shay-carl-socks

YouTube did a lot of nice things for its creators in 2013. It organized themed weeks to spotlight talented creators, provided production space and more at the snazzy YouTube Space LA, and offered up plenty of royalty-free music tracks. Much of these positives were lost, however, thanks to a number of very significant controversies. Between a new layout, new comments, and the new ContentID policy, it’s safe to say animosity between YouTube and its creative community has never been stronger.

As YouTube continues to alienate many of its users, creators are trying harder than ever to generate alternate revenue streams. Official merchandise is far from a new concept, but 2013 was the year when YouTubers attempted to sell anything and everything. ShayCarl sold socks. Jenna Marbles offered plushy versions of her dogs. Philip Defranco turned his personal merch table into a YouTube channel of its own. Freddie Wong sold tacos while Epic Meal Time hawked burgers.

All of these efforts are attempting to counter the immense power YouTube has as the dominant platform in online video. YouTube’s Labs, its themed weeks, and its support of events like Vidcon have allowed it to build up the YouTube community, which makes it very hard for creators to abandon YouTube despite the platform’s aggressive revenue split and its insistence of pushing through drastic changes without even warning creators. Ironically, the rise of the greater YouTube community is very detrimental for individuals. There are many viewers who are fans of YouTube as an entity rather than individuals who happen to create videos on the site, which means many subscribers would be unwilling to follow a creator who chooses to abandon YouTube entirely.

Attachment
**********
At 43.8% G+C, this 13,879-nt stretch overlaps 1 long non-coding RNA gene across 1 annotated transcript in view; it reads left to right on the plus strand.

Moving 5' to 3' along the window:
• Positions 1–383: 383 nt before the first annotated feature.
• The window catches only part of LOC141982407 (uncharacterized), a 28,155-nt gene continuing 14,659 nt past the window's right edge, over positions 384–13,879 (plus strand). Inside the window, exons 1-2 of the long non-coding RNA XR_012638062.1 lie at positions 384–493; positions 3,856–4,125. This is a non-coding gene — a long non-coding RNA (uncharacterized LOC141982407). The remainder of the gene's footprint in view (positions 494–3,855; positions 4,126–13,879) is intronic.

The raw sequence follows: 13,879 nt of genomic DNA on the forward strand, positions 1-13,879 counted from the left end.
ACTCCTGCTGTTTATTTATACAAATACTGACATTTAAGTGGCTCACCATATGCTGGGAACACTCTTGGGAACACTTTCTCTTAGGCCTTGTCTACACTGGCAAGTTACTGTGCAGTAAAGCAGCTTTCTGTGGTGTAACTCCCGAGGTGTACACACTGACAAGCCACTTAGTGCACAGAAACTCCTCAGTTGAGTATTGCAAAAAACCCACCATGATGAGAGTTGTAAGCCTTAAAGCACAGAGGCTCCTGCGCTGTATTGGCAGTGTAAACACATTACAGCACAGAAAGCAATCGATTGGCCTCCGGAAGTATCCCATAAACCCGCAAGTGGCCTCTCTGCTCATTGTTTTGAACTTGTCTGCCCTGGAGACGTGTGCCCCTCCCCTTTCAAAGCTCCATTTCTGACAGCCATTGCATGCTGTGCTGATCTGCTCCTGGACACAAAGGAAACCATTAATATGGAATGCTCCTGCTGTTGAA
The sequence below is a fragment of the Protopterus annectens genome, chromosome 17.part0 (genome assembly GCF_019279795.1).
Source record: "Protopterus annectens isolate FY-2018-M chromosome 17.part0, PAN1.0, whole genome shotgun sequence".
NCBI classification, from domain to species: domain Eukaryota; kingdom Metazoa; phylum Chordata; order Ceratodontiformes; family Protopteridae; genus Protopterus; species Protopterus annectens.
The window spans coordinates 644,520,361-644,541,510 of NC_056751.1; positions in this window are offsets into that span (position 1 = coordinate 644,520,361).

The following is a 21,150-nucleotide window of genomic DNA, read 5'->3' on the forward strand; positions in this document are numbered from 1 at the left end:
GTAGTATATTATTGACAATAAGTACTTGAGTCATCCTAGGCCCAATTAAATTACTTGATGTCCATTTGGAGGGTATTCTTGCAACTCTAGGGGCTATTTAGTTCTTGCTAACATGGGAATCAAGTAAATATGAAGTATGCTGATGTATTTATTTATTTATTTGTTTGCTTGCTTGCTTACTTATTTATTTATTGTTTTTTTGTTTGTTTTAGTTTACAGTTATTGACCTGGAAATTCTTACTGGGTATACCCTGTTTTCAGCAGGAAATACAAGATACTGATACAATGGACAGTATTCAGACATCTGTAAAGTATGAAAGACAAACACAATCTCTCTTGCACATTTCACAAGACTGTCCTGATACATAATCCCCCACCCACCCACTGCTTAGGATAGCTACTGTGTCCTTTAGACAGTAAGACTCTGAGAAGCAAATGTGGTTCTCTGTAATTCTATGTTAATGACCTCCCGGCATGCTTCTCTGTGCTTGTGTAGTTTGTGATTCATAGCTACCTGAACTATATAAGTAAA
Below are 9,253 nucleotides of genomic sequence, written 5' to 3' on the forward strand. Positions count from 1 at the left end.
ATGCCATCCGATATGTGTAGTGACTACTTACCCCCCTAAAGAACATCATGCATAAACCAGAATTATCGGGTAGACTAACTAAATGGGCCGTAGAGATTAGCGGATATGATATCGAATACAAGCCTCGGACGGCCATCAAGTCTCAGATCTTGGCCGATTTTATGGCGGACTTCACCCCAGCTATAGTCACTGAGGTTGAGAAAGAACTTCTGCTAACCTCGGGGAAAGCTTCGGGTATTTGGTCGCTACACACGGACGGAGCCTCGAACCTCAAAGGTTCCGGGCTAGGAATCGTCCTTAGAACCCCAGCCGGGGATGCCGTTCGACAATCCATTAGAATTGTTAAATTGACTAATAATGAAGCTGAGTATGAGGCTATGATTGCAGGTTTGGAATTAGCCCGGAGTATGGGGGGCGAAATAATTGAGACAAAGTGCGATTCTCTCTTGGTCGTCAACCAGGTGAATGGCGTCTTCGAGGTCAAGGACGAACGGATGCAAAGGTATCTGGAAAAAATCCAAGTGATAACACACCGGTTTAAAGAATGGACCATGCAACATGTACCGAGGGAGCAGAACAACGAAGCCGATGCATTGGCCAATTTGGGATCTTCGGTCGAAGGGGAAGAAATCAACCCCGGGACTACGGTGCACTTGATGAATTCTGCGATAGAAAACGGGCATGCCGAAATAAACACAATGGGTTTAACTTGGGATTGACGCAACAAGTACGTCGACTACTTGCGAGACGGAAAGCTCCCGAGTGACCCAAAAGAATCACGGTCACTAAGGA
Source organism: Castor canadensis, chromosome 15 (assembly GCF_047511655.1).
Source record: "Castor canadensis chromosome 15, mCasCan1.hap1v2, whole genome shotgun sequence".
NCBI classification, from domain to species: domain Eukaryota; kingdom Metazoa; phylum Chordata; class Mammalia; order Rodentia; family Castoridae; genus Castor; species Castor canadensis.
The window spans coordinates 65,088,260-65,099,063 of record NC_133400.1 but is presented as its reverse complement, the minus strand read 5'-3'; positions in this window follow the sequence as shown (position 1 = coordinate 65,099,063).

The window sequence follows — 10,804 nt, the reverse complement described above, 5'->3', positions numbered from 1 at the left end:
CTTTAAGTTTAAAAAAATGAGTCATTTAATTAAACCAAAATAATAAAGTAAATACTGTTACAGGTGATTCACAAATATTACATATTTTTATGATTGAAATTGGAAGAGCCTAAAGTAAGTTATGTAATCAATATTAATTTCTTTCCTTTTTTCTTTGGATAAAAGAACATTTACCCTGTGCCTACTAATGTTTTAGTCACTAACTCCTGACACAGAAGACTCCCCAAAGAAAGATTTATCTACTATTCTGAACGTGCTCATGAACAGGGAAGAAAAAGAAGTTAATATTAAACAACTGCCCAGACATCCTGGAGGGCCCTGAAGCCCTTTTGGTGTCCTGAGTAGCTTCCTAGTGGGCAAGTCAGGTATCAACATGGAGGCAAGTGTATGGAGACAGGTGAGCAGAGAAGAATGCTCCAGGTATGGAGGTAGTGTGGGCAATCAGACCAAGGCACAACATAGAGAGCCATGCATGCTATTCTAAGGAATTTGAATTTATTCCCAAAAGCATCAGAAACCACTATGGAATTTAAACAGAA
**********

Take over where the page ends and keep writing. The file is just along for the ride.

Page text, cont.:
Alternative revenue streams are therefore key, and they’ve provided some much-needed cold hard cash for many creators. The biggest question, however, is whether any creator can successfully transplant an entire fanbase from one platform to another. Major multi-channel networks seem interested in doing just that. Maker Studios is trying to direct viewers to creators’ personal websites, which are filled with Blip embeds. Collective Digital Studios has done something similar with Metacafe. Obviously, these networks aren’t looking to abandon YouTube entirely, but they seem interested in at least making other platforms into a possibility for big-name creators with millions of fans on YouTube.

Between merchandise, brand deals, alternate platforms, and the crowdfunding options I wrote about yesterday, online video creators have spent 2013 finding ways to lessen reliance on YouTube and the questionable profits it offers. But there still seems no way for those creators to escape YouTube without sacrificing the YouTube community that allowed them to blossom into who they are. And so long as that community exists, YouTubers will have to do whatever they can to turn a profit. If that means selling everything that could conceivably make money, then so be it.

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